Feel Like a Number

In 1978, Bob Segar topped the charts with Feel Like A Number, which contained the following lament…

Feel like a stranger,

Stranger in this land,

Feel like a number,

I’m not a number, I’m not a number…

We have all heard that saying – or at least that sentiment – and most of us will agree that treating someone like a number shows a lack of compassion at best, and strips them of their humanity at worst. So why does this happen? Why do some businesses forget that people are people and numbers are numbers?


When firms focus on scaling their business, they seek to create efficiencies and increase productivity. Often, this is achieved by creating siloed operations that deliver standardized products. A silo is an isolated grouping, department, etc. that operates apart from the others. It is effectively a business within a business, with its own goals, culture, and agenda. Large and complex companies are typically structured so that decision making is separated according to function, geography, and product – and silos are the result. This prevents communication and cooperation and puts another layer of separation between the company, the employees, and the clients.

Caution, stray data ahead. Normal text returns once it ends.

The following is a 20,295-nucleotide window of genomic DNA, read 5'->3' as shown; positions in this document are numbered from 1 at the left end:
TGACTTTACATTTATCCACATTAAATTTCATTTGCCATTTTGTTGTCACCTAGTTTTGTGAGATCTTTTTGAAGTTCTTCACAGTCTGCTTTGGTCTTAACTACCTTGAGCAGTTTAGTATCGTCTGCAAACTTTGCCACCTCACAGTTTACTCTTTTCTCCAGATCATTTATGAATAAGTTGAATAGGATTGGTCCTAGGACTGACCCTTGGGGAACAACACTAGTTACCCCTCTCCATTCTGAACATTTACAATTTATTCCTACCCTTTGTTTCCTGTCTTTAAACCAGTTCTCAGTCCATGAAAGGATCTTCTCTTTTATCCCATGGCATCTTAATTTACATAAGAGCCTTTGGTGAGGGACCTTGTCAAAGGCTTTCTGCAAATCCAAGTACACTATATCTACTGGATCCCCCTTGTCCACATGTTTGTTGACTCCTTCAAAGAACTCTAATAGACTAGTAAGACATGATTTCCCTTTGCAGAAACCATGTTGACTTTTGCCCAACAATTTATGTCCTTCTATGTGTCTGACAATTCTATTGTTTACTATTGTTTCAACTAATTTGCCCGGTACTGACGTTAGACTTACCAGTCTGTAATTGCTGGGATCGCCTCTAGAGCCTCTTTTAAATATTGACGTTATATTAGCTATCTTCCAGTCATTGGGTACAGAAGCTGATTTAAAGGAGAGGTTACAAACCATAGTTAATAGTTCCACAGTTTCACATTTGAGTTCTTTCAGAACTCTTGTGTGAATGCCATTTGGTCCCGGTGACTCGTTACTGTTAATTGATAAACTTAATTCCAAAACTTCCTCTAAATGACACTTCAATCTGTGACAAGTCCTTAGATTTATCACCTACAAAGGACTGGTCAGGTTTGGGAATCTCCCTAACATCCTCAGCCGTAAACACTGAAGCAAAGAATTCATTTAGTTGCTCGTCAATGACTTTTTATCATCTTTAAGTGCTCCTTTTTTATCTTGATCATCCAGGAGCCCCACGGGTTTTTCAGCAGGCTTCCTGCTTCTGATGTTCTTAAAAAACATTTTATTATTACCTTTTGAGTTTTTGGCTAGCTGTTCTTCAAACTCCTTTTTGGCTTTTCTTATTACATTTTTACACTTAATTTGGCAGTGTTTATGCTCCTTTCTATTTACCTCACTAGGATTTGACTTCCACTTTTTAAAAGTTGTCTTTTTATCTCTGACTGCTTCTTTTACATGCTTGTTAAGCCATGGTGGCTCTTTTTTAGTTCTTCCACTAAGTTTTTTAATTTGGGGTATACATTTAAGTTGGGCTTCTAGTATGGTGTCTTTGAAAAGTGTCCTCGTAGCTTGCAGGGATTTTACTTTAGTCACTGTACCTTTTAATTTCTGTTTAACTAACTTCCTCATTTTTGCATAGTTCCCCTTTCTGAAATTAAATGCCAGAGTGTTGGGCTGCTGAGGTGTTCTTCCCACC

Your employees that work for you, your clients who trust your firm, COIs and clients who refer business, and other people who support you are not numbers!

When businesses start regarding people – whether they be employees, clients, COIs, or any other type of contact – as merely ‘numbers’ on a spreadsheet, they become detached from the very people that the company wants to attract and retain. This is madness!

Try to focus on the people behind the ‘numbers’ that you work with (and for), and always seek to make true connections. Sometimes, something as simple as a sincere offer to help, a quick phone call, or even a smile can turn someone’s day around.

Will this information help you grow your business? Maybe. But it certainly will help achieve a positive feeling about your business, and about you as an advisor and as a leader.


Sandra Nesbit

Mainsail Capital Group


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